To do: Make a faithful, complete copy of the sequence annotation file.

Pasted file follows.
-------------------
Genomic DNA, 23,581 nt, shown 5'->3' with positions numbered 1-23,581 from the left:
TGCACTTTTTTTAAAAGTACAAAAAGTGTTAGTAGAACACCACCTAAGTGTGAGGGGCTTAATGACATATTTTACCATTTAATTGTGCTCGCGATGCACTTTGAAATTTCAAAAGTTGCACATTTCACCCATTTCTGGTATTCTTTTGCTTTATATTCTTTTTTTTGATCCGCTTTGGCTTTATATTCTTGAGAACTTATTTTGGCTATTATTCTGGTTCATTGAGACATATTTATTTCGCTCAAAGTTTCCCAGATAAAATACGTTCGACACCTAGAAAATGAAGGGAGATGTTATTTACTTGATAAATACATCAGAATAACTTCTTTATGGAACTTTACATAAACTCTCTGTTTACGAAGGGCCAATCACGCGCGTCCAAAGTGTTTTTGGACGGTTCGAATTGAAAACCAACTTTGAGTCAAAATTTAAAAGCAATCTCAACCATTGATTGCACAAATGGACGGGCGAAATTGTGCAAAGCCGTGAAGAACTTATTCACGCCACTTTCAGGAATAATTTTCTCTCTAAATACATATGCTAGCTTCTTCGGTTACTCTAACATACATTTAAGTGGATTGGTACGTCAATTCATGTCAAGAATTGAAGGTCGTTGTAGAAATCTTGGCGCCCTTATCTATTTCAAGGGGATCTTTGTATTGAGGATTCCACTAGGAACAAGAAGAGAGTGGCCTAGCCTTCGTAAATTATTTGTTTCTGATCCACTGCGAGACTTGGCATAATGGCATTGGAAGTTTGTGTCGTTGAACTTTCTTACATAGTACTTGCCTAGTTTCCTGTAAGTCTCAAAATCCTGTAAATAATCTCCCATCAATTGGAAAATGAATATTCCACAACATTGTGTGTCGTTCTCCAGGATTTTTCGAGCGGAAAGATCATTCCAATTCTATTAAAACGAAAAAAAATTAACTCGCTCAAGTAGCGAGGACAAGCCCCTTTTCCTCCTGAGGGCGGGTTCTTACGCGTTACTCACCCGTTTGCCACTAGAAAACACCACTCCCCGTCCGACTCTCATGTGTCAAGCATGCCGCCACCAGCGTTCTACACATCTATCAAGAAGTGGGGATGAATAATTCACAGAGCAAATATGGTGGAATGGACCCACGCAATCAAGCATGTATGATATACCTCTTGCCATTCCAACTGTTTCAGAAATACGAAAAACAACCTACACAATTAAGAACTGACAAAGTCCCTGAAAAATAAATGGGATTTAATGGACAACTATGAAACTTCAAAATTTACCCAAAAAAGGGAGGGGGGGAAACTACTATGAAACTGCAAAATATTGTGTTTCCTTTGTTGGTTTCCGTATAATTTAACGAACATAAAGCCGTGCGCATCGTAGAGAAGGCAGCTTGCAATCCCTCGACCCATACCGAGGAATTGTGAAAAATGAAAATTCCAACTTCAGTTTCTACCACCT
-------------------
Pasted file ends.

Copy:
Genomic DNA, 23,581 nt, shown 5'->3' with positions numbered 1-23,581 from the left:
TGCACTTTTTTTAAAAGTACAAAAAGTGTTAGTAGAACACCACCTAAGTGTGAGGGGCTTAATGACATATTTTACCATTTAATTGTGCTCGCGATGCACTTTGAAATTTCAAAAGTTGCACATTTCACCCATTTCTGGTATTCTTTTGCTTTATATTCTTTTTTTTGATCCGCTTTGGCTTTATATTCTTGAGAACTTATTTTGGCTATTATTCTGGTTCATTGAGACATATTTATTTCGCTCAAAGTTTCCCAGATAAAATACGTTCGACACCTAGAAAATGAAGGGAGATGTTATTTACTTGATAAATACATCAGAATAACTTCTTTATGGAACTTTACATAAACTCTCTGTTTACGAAGGGCCAATCACGCGCGTCCAAAGTGTTTTTGGACGGTTCGAATTGAAAACCAACTTTGAGTCAAAATTTAAAAGCAATCTCAACCATTGATTGCACAAATGGACGGGCGAAATTGTGCAAAGCCGTGAAGAACTTATTCACGCCACTTTCAGGAATAATTTTCTCTCTAAATACATATGCTAGCTTCTTCGGTTACTCTAACATACATTTAAGTGGATTGGTACGTCAATTCATGTCAAGAATTGAAGGTCGTTGTAGAAATCTTGGCGCCCTTATCTATTTCAAGGGGATCTTTGTATTGAGGATTCCACTAGGAACAAGAAGAGAGTGGCCTAGCCTTCGTAAATTATTTGTTTCTGATCCACTGCGAGACTTGGCATAATGGCATTGGAAGTTTGTGTCGTTGAACTTTCTTACATAGTACTTGCCTAGTTTCCTGTAAGTCTCAAAATCCTGTAAATAATCTCCCATCAATTGGAAAATGAATATTCCACAACATTGTGTGTCGTTCTCCAGGATTTTTCGAGCGGAAAGATCATTCCAATTCTATTAAAACGAAAAAAAATTAACTCGCTCAAGTAGCGAGGACAAGCCCCTTTTCCTCCTGAGGGCGGGTTCTTACGCGTTACTCACCCGTTTGCCACTAGAAAACACCACTCCCCGTCCGACTCTCATGTGTCAAGCATGCCGCCACCAGCGTTCTACACATCTATCAAGAAGTGGGGATGAATAATTCACAGAGCAAATATGGTGGAATGGACCCACGCAATCAAGCATGTATGATATACCTCTTGCCATTCCAACTGTTTCAGAAATACGAAAAACAACCTACACAATTAAGAACTGACAAAGTCCCTGAAAAATAAATGGGATTTAATGGACAACTATGAAACTTCAAAATTTACCCAAAAAAGGGAGGGGGGGAAACTACTATGAAACTGCAAAATATTGTGTTTCCTTTGTTGGTTTCCGTATAATTTAACGAACATAAAGCCGTGCGCATCGTAGAGAAGGCAGCTTGCAATCCCTCGACCCATACCGAGGAATTGTGAAAAATGAAAATTCCAACTTCAGTTTCTACCACCT